For the 2012 season, pheasant hunters should expect one of those good news/bad news years. First, the good: The winter across most of our prime pheasant range was mild, a very positive change after a succession of harsh winters. And the spring and early summer nesting season was generally warm and dry. Result: Pheasant numbers increased almost everywhere over last year. But to put that into some perspective, last season was below average in many of the top pheasant states, and significantly below long-term averages in some.
The bad news is habitat loss, which explains why—even with increased bird numbers this year—some states are down in comparison to long-term averages. And it does not bode well for the longer term future of pheasant hunting. Conservation Reserve Program (CRP) acres are declining everywhere. And that critical habitat loss will impact both nesting success and winter survival.
For this season, a severe drought across the Midwest has resulted in CRP acres from Kansas up to central South Dakota being opened for emergency haying and grazing. If you’re hunting on private land, you should contact landowners in advance to see how that will impact cover conditions where you’re planning to hunt.
SOUTH DAKOTA remains in a class all by itself when it comes to pheasant harvest. The state’s 2011 harvest of 1.55 million birds, although a significant decline from the 1.83 million taken in 2010, is over twice as high as any other state. This year, hunters should see some improvement over last season. The summer brood survey showed an increase of 18 percent in the number of pheasants observed per mile. Greatest increases over last year were in the eastern part of the state: Aberdeen, Huron, Mitchell, Sioux Falls, Brookings, and Watertown areas. However, overall numbers remain highest farther west: Chamberlain, Pierre, Winner, and Mobridge areas. In the latter three areas, bird numbers are at or slightly above the 10-year average, while numbers elsewhere in the state remain below the long-term average. About 20 percent of South Dakota’s 1.1 million CRP acres are scheduled to expire this fall. If most of those acres are planted in row crops—and grain prices are currently at or near historic highs—continued prospects for 1.5-2 million bird harvests in South Dakota will be less likely.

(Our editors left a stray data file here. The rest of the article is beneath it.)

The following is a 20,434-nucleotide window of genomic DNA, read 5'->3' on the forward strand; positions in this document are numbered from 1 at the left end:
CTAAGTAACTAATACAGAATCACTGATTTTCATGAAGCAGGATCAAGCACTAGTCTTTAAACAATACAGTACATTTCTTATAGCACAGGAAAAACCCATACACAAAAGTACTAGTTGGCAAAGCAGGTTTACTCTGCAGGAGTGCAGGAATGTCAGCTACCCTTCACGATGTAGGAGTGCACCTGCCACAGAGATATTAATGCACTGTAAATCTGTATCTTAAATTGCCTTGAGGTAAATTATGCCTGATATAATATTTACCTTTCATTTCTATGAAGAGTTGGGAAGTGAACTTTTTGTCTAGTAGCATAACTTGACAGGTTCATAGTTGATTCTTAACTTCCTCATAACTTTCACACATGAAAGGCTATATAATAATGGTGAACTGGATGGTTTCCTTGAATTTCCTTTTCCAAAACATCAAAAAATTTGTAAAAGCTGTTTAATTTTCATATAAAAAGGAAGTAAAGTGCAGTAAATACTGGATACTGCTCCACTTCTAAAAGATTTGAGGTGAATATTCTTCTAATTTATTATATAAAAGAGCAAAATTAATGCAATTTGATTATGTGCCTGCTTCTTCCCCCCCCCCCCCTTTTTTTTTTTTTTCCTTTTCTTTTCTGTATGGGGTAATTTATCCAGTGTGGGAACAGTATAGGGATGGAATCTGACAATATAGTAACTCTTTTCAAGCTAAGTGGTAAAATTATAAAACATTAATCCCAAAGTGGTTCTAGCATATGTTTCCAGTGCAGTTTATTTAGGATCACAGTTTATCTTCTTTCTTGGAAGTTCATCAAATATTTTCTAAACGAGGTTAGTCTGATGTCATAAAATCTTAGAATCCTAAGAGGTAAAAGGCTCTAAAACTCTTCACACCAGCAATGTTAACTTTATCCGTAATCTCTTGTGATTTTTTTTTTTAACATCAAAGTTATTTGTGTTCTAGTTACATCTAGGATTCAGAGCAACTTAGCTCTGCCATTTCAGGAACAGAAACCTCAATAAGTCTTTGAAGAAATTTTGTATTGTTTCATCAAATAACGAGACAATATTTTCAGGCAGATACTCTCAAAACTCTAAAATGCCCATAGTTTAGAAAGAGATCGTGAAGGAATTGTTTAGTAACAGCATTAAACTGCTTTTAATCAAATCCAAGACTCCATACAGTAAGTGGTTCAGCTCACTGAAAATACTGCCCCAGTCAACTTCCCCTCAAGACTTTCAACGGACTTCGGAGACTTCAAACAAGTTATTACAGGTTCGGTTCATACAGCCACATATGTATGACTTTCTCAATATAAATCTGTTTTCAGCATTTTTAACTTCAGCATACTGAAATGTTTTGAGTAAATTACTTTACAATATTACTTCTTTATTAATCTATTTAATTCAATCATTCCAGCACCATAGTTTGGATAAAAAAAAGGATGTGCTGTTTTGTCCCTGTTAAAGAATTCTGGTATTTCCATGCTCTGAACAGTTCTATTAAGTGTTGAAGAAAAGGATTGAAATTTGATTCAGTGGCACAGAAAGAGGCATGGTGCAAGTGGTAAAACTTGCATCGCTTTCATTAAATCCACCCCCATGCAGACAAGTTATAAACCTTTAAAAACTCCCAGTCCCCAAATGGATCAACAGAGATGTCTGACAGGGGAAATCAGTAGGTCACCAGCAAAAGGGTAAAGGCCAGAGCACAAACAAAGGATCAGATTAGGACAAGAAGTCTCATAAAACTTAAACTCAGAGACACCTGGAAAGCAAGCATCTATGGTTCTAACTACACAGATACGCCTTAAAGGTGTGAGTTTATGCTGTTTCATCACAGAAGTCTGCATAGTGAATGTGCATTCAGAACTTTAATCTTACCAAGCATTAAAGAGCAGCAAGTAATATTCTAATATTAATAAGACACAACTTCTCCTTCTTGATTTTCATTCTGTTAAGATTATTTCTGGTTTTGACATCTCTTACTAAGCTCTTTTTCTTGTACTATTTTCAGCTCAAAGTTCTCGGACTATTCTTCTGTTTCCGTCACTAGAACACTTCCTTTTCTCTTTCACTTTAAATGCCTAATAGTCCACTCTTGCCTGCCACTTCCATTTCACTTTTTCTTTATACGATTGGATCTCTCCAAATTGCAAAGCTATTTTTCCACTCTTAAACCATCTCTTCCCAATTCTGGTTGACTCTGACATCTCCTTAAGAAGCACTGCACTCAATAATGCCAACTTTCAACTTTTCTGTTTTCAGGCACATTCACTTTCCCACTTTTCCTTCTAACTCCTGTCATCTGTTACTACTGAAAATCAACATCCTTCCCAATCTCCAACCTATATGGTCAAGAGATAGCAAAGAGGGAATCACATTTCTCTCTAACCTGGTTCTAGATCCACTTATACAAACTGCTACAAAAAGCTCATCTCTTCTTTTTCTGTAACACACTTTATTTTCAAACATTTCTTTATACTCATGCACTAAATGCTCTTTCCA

NORTH DAKOTA claimed number two status last season, with a harvest estimated at 683,000 birds. That represented a healthy increase of about 130,000 over 2010. Part of that is due to an unusually mild winter, which allowed hunting to continue right up to the end of the season. That same mild winter, coupled with good nesting habitat and weather, put North Dakota on track for a season very similar to last year. In particular, virtually all of the state south of I-94 should offer good hunting for pheasants this season. Long term, North Dakota faces the same habitat issues as its neighbor to the south—but without the emergency haying and grazing situation for this season. CRP losses to this point have resulted in the state’s Private Lands Open To Sportsmen (PLOTS) acres decreasing from over a million to about 800,000. Hunters heading to western North Dakota, especially from Dickinson on west, need to make sure they can find lodging. The oil boom in that region means a lot of motels are full to capacity, year round.
NEBRASKA’s harvest of 218,000 birds last year was down slightly from the 2010 total (252,000). This year, rural mail carrier counts show numbers that are either comparable to last year, or up somewhat. Best areas should be the southwest and the Panhandle, although parts of those areas may have been impacted somewhat by the heat and drought. In the eastern part of the state, habitat loss—both temporary, in the form of emergency haying and grazing, and longer term as CRP acres expire and leave the program—will impact bird numbers and hunter success.